Forgive me for using the outdated “addict” to title this post but I mean to shock a little. Why? Because I know we all still suffer from the stigma that having Substance Use Disorder brings and that that word still sounds like an insult – but more importantly because many of us wonder when it is okay to stop insulting ourselves in this way. When is it okay to say that addiction is a thing of the past, and all the suffering that comes with it is too. The answer to that dilemma is complex and not straightforward.
First of all, overcoming the fear of relapse is an ongoing journey that requires dedication, self-awareness, and support. It’s crucial to acknowledge that you are more than your addiction and that life offers boundless opportunities for growth and fulfillment. Recovery from addiction is a profound and challenging journey. While clinical diagnoses might indicate that addiction is in long-term remission after a year, and statistics show that maintaining sobriety for five years significantly increases the chances of continued recovery, the fear of relapse can still linger. The 12-step fellowships such as Alcoholics Anonymous emphasize the importance of never becoming complacent, a sentiment echoed by many in the recovery community. Yet, for those of us who have struggled with substances, it is essential to recognize that we are more than our addiction, that we are more than “addicts.” I think with the right tools and mindset, many of us can overcome the fear of relapse and continue to thrive in a life of recovery. How do I know? I live it.
Perhaps the key element to living it is being able to understand and acknowledge your vulnerabilities. Self-awareness enables you to recognize the warning signs and triggers that might lead to unhealthy behaviors. Mindfulness practices, such as meditation and deep breathing, can help you stay grounded and make conscious choices rather than falling into old patterns. I rave about Blue Mind because for me mindfulness happens on the water. It is not one-size-fits-all. But what I’m saying is this: find yours. Finding it is in many ways more important than worrying whether you will relapse. Worrying does nothing besides waste your energy.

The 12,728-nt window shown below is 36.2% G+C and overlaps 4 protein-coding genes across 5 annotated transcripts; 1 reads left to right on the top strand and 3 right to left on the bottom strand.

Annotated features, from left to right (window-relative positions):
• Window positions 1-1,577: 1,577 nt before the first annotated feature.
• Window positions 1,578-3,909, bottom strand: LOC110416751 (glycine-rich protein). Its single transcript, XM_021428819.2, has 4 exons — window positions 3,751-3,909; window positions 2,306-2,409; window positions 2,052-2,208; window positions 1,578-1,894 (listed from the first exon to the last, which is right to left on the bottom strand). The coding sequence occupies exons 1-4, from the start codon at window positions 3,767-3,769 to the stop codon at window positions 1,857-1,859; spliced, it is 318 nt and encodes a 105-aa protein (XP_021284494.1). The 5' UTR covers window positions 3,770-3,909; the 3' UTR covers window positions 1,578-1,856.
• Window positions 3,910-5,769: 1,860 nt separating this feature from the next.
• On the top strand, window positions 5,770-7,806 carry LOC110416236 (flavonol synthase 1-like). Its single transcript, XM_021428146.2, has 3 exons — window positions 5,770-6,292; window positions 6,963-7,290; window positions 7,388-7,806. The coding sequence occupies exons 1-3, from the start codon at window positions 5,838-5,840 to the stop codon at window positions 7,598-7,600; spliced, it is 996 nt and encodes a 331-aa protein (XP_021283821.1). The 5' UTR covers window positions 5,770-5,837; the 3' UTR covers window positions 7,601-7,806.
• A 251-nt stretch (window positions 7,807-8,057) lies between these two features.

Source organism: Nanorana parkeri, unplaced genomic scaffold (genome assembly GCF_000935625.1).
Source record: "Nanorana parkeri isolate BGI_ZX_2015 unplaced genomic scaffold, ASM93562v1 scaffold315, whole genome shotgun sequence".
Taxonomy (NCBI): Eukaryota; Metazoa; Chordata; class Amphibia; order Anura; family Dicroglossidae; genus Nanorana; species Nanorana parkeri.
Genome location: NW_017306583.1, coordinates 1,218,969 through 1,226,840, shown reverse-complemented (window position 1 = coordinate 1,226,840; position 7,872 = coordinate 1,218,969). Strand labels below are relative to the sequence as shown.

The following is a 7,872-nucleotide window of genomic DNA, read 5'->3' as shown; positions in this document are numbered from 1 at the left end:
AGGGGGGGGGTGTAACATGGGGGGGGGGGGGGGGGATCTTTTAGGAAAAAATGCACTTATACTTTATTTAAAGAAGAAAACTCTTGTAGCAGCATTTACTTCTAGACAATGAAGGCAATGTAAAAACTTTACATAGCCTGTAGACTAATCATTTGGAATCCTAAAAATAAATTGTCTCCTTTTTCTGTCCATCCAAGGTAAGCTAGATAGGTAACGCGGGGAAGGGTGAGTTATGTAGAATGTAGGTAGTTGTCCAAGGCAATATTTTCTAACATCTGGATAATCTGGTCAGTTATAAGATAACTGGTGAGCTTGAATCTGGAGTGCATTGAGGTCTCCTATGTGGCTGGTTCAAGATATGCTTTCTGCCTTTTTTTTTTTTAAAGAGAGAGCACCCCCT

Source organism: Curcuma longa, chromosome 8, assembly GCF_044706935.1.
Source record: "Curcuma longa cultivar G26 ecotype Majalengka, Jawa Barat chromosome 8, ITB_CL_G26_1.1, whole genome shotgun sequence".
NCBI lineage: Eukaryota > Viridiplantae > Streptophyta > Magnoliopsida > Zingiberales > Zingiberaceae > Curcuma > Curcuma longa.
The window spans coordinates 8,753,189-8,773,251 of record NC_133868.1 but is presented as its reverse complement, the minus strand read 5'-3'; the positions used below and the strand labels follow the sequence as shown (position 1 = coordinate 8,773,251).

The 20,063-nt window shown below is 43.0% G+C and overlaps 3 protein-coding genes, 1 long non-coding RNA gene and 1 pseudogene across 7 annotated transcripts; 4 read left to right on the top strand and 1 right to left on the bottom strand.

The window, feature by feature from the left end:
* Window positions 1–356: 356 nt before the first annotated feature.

Secondly, as you might by now know, recovery is not a solitary journey. Building and maintaining a strong support network is vital. Engage with friends, family, and fellow recovery community members who understand your struggle. Regular meetings, therapy, coaching, and open communication can provide the emotional support and encouragement needed to stay on track – especially in the first years. This is something that you have to stay diligent about but also discerning about – your support network has to actually serve you, not make you feel guilty or full of fear. One of the reasons I’m not so keen on 12 step rooms for myself these days is because they simply weren’t a place that nourished me. But I’m not saying it’s a bad place to rely on – I’m saying that our support networks can and will change as we change. This is perfectly normal. Your main task is to ensure that you always have support – in places that provide safety, validation, support, and accountability for you.
Another aspect of recovery is the ability to rediscover and pursue your passions. Engaging in activities that bring you joy and fulfillment can help fill the void that addiction once occupied. By focusing on positive, purposeful endeavors, you can shift your attention away from the fear of relapse. In recovery, I had not only changed my job and my friendship circles, but also my hobbies and things that brought me pleasure. I became devoted to the water because I found so much joy in it and it was demanding enough of my attention that my sobriety was absolutely necessary. Find a passion that will be demanding and that will become so fulfilling you won’t have the time to be bored!
This, however, brings me to another, somewhat contradictory point which is setting achievable goals. If your passion is perhaps too demanding – or too expensive or just not possible due to time restraints – pick something that is close enough. Remember, the idea is not to create something that causes you more stress but something that will relieve the stress. And setting realistic goals can be applied to career, education, or personal growth. These goals will give you even more reasons to stay committed to your recovery journey.
While the 12-step fellowships emphasize never getting complacent, it’s equally important to remember that recovery is not about living in constant fear. Instead, it’s about maintaining awareness and resilience. There’s a difference between vigilance and hyper-vigilance. By following your own program of joyful self-improvement, you can stay focused and committed without letting fear paralyze you.